As Nike’s design team worked to perfect the collar height, they found through player feedback that the Dynamic Fit collar not only provided a more locked-down fit, but that players also felt more confident and more aware of their movements.

To provide additional strength and lock-down for multi-directional movement, designers added Brio cables. These cables are knitted directly into the one-piece upper and lock the eyelet into the outsole, creating what Nike describes as ‘strength similar to a suspension bridge’.

For consistent contact and increased control, the Magista features a 3D-knit textured upper. Nike says the Magista player needs a more aggressive texture to create friction on the ball for accurate dribbling and striking.

Nike Magista's 3D knit texture. © NIKE INC.

“Previous construction methods required added layers to the top of the boot to get this friction, ultimately moving the foot further from the ball, but Nike Flyknit allows us to knit texture directly into the boot,” said McCartney.  “3D knit is new for Nike and for football, and hundreds of revisions were required to get this 3D pattern exactly right. The result of all this work is great ball feel in a minimal package.”

To protect the foot from water and cold, Nike’s design team developed a special application of NIKESKIN thin polyurethane film placed over top the Flyknit. The skin is less than 0.1 mm thick — thinner than a sheet of paper — and melts onto the knit to help protect from water and provide protection. 

Mercurial Superfly - revolutionizing speed

In April this year the world’s best player Cristiano Ronaldo launched the new generation of the Mercurial, a range introduced by Nike in the 90s, to match the speed of today’s game.  The new boot, unveiled by Ronaldo in Madrid, was apparently born from four years of R&D in the Nike Sport Research Lab. Driven by insights from the world’s fastest athletes, the Mercurial Superfly is created to revolutionize speed.

First unveiled in 1998, the original Mercurial established Nike as the leader in football boot innovation. With the new Mercurial Superfly, Nike says it has created not just another cutting-edge boot but a leap forward for on-pitch speed.

Nike Mercurial Superfly football boots. © NIKE INC.

The Mercurial Superfly is designed for the player who is always a step ahead of his marker and the game itself and allows players to unlock their potential and earn that split second that can open up a game.

Like Magista, the Mercurial Superfly’s revolutionary design is driven through Nike Flyknit. A new knit structure that Nike refers to as a ‘three-knit weave’ puts less material between the foot and the ball to enhance players’ touch – a vital element when operating at high speeds.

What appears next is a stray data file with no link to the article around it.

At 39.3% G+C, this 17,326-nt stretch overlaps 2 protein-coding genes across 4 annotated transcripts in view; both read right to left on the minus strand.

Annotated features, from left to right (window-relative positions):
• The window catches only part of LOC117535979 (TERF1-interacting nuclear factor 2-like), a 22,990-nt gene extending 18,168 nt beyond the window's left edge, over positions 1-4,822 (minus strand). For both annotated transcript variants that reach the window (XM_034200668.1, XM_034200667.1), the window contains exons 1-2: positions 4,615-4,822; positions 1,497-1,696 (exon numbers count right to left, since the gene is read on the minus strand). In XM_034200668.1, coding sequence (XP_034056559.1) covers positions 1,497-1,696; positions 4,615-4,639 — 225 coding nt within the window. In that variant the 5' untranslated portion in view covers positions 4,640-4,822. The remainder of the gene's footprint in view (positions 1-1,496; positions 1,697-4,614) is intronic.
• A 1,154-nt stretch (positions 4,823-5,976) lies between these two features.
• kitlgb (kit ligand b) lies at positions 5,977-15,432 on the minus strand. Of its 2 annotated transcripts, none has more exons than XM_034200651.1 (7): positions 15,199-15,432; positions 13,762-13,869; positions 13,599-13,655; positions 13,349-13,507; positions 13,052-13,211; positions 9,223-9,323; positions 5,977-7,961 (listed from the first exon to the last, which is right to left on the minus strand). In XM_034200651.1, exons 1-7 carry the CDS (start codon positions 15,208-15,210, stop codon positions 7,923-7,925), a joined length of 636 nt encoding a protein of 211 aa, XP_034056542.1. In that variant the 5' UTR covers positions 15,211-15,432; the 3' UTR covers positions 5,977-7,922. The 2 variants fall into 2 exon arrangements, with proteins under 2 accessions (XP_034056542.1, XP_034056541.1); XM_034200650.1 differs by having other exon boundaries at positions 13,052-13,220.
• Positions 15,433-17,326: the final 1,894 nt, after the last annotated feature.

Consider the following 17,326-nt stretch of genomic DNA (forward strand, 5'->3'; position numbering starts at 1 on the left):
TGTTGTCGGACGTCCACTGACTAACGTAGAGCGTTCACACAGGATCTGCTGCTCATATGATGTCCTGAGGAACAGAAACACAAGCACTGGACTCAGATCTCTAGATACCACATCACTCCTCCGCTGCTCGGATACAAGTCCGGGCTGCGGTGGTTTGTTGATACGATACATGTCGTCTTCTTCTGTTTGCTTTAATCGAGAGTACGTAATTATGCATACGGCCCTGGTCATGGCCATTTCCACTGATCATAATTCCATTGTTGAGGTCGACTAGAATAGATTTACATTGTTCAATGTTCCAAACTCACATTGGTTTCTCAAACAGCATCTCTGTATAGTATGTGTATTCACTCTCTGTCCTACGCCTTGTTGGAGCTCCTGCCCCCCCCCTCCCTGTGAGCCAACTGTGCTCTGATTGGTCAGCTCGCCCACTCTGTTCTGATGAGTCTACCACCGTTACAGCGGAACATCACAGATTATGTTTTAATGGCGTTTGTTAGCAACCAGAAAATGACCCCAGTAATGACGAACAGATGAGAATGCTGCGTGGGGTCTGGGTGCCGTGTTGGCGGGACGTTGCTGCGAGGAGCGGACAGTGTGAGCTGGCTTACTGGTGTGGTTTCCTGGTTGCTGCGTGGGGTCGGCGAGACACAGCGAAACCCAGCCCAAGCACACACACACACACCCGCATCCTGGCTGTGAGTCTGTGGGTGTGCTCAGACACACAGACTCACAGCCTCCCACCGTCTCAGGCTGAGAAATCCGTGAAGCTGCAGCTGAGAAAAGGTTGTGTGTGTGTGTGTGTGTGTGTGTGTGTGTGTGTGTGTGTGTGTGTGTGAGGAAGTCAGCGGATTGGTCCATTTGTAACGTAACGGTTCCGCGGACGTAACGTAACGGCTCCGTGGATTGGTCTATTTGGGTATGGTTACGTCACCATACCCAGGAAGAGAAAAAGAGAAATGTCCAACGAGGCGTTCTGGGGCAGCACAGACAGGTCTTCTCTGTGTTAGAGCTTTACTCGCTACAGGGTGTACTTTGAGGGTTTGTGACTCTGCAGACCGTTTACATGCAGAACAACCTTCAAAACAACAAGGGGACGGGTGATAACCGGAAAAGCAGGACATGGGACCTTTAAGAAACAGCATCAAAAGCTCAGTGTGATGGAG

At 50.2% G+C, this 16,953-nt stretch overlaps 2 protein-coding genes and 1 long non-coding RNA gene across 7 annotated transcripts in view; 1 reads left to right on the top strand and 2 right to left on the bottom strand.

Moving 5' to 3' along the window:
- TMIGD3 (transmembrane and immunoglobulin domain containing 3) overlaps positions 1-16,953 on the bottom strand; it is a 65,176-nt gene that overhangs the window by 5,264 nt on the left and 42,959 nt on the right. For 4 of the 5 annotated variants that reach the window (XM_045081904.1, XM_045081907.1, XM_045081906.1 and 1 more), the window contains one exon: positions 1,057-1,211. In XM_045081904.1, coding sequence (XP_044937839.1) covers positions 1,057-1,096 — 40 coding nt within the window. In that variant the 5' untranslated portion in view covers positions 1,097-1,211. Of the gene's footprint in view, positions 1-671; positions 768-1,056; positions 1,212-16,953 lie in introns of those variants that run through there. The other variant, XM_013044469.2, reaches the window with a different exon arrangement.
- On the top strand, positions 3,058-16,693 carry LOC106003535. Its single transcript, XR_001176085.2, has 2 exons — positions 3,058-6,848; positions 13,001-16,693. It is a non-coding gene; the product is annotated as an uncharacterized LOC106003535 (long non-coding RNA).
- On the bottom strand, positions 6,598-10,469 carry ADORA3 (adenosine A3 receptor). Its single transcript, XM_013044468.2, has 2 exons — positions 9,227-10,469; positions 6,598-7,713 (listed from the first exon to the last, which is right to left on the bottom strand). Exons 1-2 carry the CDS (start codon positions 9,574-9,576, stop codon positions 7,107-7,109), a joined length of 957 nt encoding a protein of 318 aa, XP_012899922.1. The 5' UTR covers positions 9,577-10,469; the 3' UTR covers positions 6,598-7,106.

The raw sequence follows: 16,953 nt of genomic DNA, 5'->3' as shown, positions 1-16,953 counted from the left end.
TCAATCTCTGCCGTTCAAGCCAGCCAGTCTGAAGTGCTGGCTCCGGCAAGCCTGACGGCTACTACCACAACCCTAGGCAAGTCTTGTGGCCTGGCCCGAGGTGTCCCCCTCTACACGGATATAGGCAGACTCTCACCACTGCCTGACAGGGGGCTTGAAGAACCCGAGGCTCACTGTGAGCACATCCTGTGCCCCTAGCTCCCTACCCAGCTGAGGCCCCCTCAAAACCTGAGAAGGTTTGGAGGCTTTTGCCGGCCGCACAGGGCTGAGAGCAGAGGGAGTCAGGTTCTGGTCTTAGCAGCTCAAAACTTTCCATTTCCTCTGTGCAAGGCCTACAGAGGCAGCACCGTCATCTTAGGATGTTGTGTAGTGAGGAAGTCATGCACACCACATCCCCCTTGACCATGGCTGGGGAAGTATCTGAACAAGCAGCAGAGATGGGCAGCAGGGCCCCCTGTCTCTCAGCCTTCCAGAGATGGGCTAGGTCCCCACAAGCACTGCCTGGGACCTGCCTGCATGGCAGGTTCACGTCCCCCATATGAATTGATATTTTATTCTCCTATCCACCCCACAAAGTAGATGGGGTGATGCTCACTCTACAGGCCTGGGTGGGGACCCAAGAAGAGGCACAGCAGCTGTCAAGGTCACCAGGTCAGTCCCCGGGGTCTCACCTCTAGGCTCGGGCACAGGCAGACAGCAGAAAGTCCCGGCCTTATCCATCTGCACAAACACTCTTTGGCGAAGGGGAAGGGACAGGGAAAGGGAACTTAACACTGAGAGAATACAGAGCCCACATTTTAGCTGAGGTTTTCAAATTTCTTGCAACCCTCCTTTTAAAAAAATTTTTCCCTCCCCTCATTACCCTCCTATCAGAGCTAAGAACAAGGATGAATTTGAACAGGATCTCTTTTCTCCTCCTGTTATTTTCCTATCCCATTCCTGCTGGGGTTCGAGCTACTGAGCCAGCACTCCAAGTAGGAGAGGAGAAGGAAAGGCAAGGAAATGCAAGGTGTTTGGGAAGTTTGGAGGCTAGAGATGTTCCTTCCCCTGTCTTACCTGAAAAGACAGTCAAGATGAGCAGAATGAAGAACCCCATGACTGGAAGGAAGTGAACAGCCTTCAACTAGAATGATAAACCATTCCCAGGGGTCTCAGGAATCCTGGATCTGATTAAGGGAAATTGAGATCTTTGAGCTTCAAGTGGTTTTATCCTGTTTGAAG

The high-top Dynamic Fit Collar, which radically transforms the Mercurial silhouette, is designed to create a better fit and a heightened sensation of the boot as an extension of the foot.

Nike Mercurial Superfly with high top Dynamic Fit Collar. © NIKE INC.

“Players have told us that the Mercurial fits like no other boot,” said Phil McCartney, VP of Sport Performance Footwear. “It feels like an extension of the body because the Dynamic Fit Collar integrates the foot, the ankle and the lower leg. It removes distractions and allows the player to be quicker to the ball and quicker with the ball. This is the huge advantage of Flyknit: We can tune a boot to match a player’s attributes.”

Other vital breakthrough additions include Superfly’s braided Brio cables, which are knitted directly into the upper and locked into the outsole. By connecting this tendon-like support to the heel, the Superfly acts like a slingshot that helps propel the player forward, Nike says. 

But there is more cutting edge textile technology. In addition, a new, more-flexible full-length carbon fibre plate helps players to more efficiently transmit power through the ground.

There are Mercurial models for firm ground, soft ground and artificial grass, as well as indoor or court models – all of which are customisable.

Elastico Superfly IC for barefoot sensation

Today’s footballers don’t just play on grass and aren’t simply looking for innovation for that surface, Nike says. With that in mind, it has also introduced the Elastico Superfly IC – a shoe that brings all the innovation and technological benefits of the Mercurial Superfly to the court.

Nike Elastico Superfly IC. © NIKE INC.

“We wanted to bring the Elastico out just before our teams head to Brasil. It really is the home of street football so this is, in some way, a little ode to the quality that the country has brought to this style of playing the game,” said Denis Dekovic, Design Director, Nike Football.